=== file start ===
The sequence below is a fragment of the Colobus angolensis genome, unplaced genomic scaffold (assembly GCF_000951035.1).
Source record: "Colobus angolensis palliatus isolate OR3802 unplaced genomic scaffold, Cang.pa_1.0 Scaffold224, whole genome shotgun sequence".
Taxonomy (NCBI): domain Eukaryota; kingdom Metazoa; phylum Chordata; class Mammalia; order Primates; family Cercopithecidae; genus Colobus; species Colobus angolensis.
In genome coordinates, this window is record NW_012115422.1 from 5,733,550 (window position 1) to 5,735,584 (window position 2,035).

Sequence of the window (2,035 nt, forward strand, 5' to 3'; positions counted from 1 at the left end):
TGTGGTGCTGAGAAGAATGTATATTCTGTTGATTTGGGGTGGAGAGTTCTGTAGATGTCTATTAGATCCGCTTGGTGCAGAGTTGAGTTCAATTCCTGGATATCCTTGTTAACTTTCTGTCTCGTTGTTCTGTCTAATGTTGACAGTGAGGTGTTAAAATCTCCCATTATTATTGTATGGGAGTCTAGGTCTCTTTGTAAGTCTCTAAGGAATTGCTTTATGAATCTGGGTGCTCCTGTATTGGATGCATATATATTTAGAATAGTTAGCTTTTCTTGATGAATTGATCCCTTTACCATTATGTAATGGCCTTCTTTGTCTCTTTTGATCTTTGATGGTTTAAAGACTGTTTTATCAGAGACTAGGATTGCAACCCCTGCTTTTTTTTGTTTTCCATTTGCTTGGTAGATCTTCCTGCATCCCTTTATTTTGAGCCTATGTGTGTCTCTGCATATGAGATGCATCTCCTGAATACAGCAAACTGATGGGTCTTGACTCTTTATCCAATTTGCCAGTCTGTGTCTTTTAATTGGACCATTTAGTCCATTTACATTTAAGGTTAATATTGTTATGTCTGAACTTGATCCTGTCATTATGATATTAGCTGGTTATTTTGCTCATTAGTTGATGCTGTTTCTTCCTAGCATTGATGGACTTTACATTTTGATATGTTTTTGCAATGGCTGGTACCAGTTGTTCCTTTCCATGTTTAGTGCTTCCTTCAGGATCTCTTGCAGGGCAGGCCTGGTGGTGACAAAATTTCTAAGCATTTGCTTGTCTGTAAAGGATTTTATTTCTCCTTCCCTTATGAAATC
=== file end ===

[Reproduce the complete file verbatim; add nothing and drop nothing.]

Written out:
The sequence below is a fragment of the Colobus angolensis genome, unplaced genomic scaffold (assembly GCF_000951035.1).
Source record: "Colobus angolensis palliatus isolate OR3802 unplaced genomic scaffold, Cang.pa_1.0 Scaffold224, whole genome shotgun sequence".
Taxonomy (NCBI): domain Eukaryota; kingdom Metazoa; phylum Chordata; class Mammalia; order Primates; family Cercopithecidae; genus Colobus; species Colobus angolensis.
In genome coordinates, this window is record NW_012115422.1 from 5,733,550 (window position 1) to 5,735,584 (window position 2,035).

Sequence of the window (2,035 nt, forward strand, 5' to 3'; positions counted from 1 at the left end):
TGTGGTGCTGAGAAGAATGTATATTCTGTTGATTTGGGGTGGAGAGTTCTGTAGATGTCTATTAGATCCGCTTGGTGCAGAGTTGAGTTCAATTCCTGGATATCCTTGTTAACTTTCTGTCTCGTTGTTCTGTCTAATGTTGACAGTGAGGTGTTAAAATCTCCCATTATTATTGTATGGGAGTCTAGGTCTCTTTGTAAGTCTCTAAGGAATTGCTTTATGAATCTGGGTGCTCCTGTATTGGATGCATATATATTTAGAATAGTTAGCTTTTCTTGATGAATTGATCCCTTTACCATTATGTAATGGCCTTCTTTGTCTCTTTTGATCTTTGATGGTTTAAAGACTGTTTTATCAGAGACTAGGATTGCAACCCCTGCTTTTTTTTGTTTTCCATTTGCTTGGTAGATCTTCCTGCATCCCTTTATTTTGAGCCTATGTGTGTCTCTGCATATGAGATGCATCTCCTGAATACAGCAAACTGATGGGTCTTGACTCTTTATCCAATTTGCCAGTCTGTGTCTTTTAATTGGACCATTTAGTCCATTTACATTTAAGGTTAATATTGTTATGTCTGAACTTGATCCTGTCATTATGATATTAGCTGGTTATTTTGCTCATTAGTTGATGCTGTTTCTTCCTAGCATTGATGGACTTTACATTTTGATATGTTTTTGCAATGGCTGGTACCAGTTGTTCCTTTCCATGTTTAGTGCTTCCTTCAGGATCTCTTGCAGGGCAGGCCTGGTGGTGACAAAATTTCTAAGCATTTGCTTGTCTGTAAAGGATTTTATTTCTCCTTCCCTTATGAAATC